There is no doubt about it. Social media has changed the game. Many people's definition of exploring new water is scouring the internet for new pictures and information of areas that are already known to other anglers. Pictures motivate and give little clues. It is much less of an independent boots-on-the-ground endeavor. It makes me somewhat sad to see, but just because it is not my approach does not mean it is wrong, or that I have not or will not benefit from the process. I have found my fair share of help from google earth, and I have some pretty sharp friends who do quite well at the game. The internet tools we have are powerful, and not altogether bad. What does bother me is the bartering I occasionally see happening. The "I'll show you mine if you show me yours" approach. I consider myself a pretty nice guy, who is pretty slow to anger, but this approach gets under my skin pretty quick, especially when it involves waters that I care about, and frequent. I struggle to find balance with these issues. I can't even say that the "bartering" is a wrong way to go about it. I just don't personally like it because of my own scarcity mentality. Who gets to be in the "circle of trust" and who should be left out? How many people fishing an area is too much? If I had my druthers, I would never see another angler fishing the water I have chosen to fish in any given outing. I like my solitude. Its one reason I have become a much more nocturnal angler. But, even that is losing its solitude. In many ways I blame myself.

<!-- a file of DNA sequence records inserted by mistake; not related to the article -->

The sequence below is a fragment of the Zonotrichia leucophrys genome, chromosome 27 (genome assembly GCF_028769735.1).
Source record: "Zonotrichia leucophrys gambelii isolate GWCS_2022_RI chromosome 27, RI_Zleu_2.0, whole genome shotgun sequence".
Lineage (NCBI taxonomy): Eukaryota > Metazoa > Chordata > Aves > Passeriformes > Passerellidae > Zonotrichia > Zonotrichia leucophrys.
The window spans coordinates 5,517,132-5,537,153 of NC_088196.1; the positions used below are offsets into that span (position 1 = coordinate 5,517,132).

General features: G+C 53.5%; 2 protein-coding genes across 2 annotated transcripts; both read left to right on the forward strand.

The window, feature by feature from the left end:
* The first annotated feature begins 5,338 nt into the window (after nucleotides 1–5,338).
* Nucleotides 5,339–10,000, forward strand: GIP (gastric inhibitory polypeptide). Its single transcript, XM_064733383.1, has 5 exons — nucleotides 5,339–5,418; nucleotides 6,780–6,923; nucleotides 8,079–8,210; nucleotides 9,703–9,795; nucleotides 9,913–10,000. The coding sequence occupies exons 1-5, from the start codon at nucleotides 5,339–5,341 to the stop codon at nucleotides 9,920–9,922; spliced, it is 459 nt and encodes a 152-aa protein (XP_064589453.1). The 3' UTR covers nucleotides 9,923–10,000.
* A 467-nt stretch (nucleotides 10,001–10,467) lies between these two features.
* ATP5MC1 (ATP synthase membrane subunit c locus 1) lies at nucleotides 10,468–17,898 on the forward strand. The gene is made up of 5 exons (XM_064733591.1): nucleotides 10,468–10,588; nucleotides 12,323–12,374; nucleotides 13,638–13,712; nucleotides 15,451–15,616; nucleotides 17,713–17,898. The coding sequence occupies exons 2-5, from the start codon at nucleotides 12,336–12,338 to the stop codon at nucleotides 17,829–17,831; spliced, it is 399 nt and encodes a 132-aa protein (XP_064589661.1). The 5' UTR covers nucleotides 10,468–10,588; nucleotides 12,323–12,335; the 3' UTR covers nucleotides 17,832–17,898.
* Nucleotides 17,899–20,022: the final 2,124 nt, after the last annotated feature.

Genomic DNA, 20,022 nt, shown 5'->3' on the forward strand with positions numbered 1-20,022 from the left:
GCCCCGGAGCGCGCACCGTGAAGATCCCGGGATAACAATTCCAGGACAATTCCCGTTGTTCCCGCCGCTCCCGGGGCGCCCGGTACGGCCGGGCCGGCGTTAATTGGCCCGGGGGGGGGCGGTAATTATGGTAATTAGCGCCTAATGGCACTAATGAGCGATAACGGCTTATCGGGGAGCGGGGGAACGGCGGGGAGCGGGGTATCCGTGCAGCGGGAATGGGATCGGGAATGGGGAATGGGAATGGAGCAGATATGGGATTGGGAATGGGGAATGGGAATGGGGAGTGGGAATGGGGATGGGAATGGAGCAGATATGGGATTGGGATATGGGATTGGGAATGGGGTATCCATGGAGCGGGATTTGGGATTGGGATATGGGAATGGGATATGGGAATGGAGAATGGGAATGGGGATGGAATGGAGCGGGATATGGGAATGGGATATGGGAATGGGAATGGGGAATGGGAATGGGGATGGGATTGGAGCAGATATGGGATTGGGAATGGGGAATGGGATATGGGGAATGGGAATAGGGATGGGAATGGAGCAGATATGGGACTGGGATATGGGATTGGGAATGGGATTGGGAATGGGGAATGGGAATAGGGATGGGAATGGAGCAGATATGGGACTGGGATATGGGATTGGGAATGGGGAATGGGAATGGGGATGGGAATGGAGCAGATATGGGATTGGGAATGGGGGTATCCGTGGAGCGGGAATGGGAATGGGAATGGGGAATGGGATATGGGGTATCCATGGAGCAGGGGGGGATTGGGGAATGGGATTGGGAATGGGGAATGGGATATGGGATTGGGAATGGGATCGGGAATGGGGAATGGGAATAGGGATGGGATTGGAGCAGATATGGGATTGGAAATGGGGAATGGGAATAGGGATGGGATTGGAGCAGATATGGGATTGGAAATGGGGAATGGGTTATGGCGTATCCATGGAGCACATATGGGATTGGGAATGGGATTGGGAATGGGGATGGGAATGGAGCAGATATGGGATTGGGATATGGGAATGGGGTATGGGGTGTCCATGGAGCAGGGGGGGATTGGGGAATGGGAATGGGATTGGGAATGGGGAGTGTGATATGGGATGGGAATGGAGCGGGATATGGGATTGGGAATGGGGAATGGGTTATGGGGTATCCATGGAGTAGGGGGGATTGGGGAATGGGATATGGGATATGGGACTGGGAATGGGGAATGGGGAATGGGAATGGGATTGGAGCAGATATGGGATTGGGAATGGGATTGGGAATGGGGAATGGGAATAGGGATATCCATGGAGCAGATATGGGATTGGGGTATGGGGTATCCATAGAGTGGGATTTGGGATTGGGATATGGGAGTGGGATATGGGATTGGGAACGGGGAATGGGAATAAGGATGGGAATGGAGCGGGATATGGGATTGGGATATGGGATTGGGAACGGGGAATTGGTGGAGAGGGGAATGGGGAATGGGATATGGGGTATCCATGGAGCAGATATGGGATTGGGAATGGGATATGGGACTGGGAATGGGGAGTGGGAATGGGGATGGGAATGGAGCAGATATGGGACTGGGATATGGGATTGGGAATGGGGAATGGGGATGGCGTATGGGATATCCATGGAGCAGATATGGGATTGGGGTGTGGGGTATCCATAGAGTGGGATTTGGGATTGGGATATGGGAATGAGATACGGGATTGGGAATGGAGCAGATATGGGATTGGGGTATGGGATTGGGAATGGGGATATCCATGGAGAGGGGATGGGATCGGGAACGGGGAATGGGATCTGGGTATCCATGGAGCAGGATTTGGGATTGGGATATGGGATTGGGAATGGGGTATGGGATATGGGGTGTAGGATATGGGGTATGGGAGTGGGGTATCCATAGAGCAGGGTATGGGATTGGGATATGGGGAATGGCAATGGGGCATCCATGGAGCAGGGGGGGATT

Social media has created a new baseline. It is taking a lot of the "blood, sweat, and tears" out of the exploration, and making it more of a "pay to play" endeavor. My hands are not clean in the process, as I have learned, and it has led me to seriously reconsider my involvement on social media as of late. I still hold to the idea, as I have mentioned in previous posts, that many of the problems with social media are a symptom of individuals' lack of respect. It's the same argument that surrounds gun control issues. People kill people, regardless of the guns, but a gun can certainly make the process easier. People ruin the solitude and quality of a location, but social media certainly makes it easier. There will always be those who use social media because they love to fish, and would go on happily fishing even without cameras and Instagram posts. But, I wonder who wouldn't be seen on the river if there were no cameras. Think about that one for a moment, it goes more than one way.

Social media speeds the process presented by the rule of three, but the rule really comes into play with in-person interactions. When a person is personally escorted to a location, shown specifically where to fish, is given effective tools to do so, and is then shown how to, they have now been given a gift. It is a gift born of someone else's exploration and effort. The thing is, everybody has friends, or at least acquaintances with similar interests, and we cannot, or will not, always be fishing with the same people. So don't be surprised when you run into other people fishing your regular haunts, and find that you have a common friend, because, well, the rule of three. It's just as much of a law as any other.

This brings up questions: Do we not share? Is social media more of a problem than a benefit? If someone chooses to share a location with someone, how do they do it responsibly and respectfully? Is it all just a river etiquette thing? Will the rise in pressure eventually die away? Is less more, or is more less? What do you get out of fly fishing versus what someone else might get out of it? Is one wrong while the other is right? In the end, if the rule holds true, I just might see you on the river. Who knows, maybe I already have.